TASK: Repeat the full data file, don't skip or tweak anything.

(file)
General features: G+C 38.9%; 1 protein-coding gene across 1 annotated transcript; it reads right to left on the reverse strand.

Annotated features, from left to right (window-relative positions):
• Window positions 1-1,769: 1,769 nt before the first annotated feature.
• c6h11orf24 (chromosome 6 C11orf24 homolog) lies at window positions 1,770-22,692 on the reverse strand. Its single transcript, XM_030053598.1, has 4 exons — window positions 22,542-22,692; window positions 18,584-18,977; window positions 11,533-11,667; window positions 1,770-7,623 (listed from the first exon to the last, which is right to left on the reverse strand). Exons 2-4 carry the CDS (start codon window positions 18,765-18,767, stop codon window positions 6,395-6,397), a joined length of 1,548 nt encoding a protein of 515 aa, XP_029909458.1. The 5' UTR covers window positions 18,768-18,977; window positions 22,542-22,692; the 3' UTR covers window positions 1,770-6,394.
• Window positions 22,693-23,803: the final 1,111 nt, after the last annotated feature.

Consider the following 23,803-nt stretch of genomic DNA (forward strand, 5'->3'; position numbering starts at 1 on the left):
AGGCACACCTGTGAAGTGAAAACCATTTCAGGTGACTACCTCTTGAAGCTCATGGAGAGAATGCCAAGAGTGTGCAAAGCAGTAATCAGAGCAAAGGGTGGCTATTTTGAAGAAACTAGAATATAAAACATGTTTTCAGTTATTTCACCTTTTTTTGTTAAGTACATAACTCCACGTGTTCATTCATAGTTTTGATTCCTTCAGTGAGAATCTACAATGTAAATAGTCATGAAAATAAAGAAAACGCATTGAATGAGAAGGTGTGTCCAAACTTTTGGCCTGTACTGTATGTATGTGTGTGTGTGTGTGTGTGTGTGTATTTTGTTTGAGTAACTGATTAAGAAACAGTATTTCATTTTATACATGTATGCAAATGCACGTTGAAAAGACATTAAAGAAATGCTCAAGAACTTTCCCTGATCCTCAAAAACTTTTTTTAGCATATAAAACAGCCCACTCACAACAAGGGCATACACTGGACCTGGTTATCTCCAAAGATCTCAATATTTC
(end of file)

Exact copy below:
General features: G+C 38.9%; 1 protein-coding gene across 1 annotated transcript; it reads right to left on the reverse strand.

Annotated features, from left to right (window-relative positions):
• Window positions 1-1,769: 1,769 nt before the first annotated feature.
• c6h11orf24 (chromosome 6 C11orf24 homolog) lies at window positions 1,770-22,692 on the reverse strand. Its single transcript, XM_030053598.1, has 4 exons — window positions 22,542-22,692; window positions 18,584-18,977; window positions 11,533-11,667; window positions 1,770-7,623 (listed from the first exon to the last, which is right to left on the reverse strand). Exons 2-4 carry the CDS (start codon window positions 18,765-18,767, stop codon window positions 6,395-6,397), a joined length of 1,548 nt encoding a protein of 515 aa, XP_029909458.1. The 5' UTR covers window positions 18,768-18,977; window positions 22,542-22,692; the 3' UTR covers window positions 1,770-6,394.
• Window positions 22,693-23,803: the final 1,111 nt, after the last annotated feature.

Consider the following 23,803-nt stretch of genomic DNA (forward strand, 5'->3'; position numbering starts at 1 on the left):
AGGCACACCTGTGAAGTGAAAACCATTTCAGGTGACTACCTCTTGAAGCTCATGGAGAGAATGCCAAGAGTGTGCAAAGCAGTAATCAGAGCAAAGGGTGGCTATTTTGAAGAAACTAGAATATAAAACATGTTTTCAGTTATTTCACCTTTTTTTGTTAAGTACATAACTCCACGTGTTCATTCATAGTTTTGATTCCTTCAGTGAGAATCTACAATGTAAATAGTCATGAAAATAAAGAAAACGCATTGAATGAGAAGGTGTGTCCAAACTTTTGGCCTGTACTGTATGTATGTGTGTGTGTGTGTGTGTGTGTGTATTTTGTTTGAGTAACTGATTAAGAAACAGTATTTCATTTTATACATGTATGCAAATGCACGTTGAAAAGACATTAAAGAAATGCTCAAGAACTTTCCCTGATCCTCAAAAACTTTTTTTAGCATATAAAACAGCCCACTCACAACAAGGGCATACACTGGACCTGGTTATCTCCAAAGATCTCAATATTTC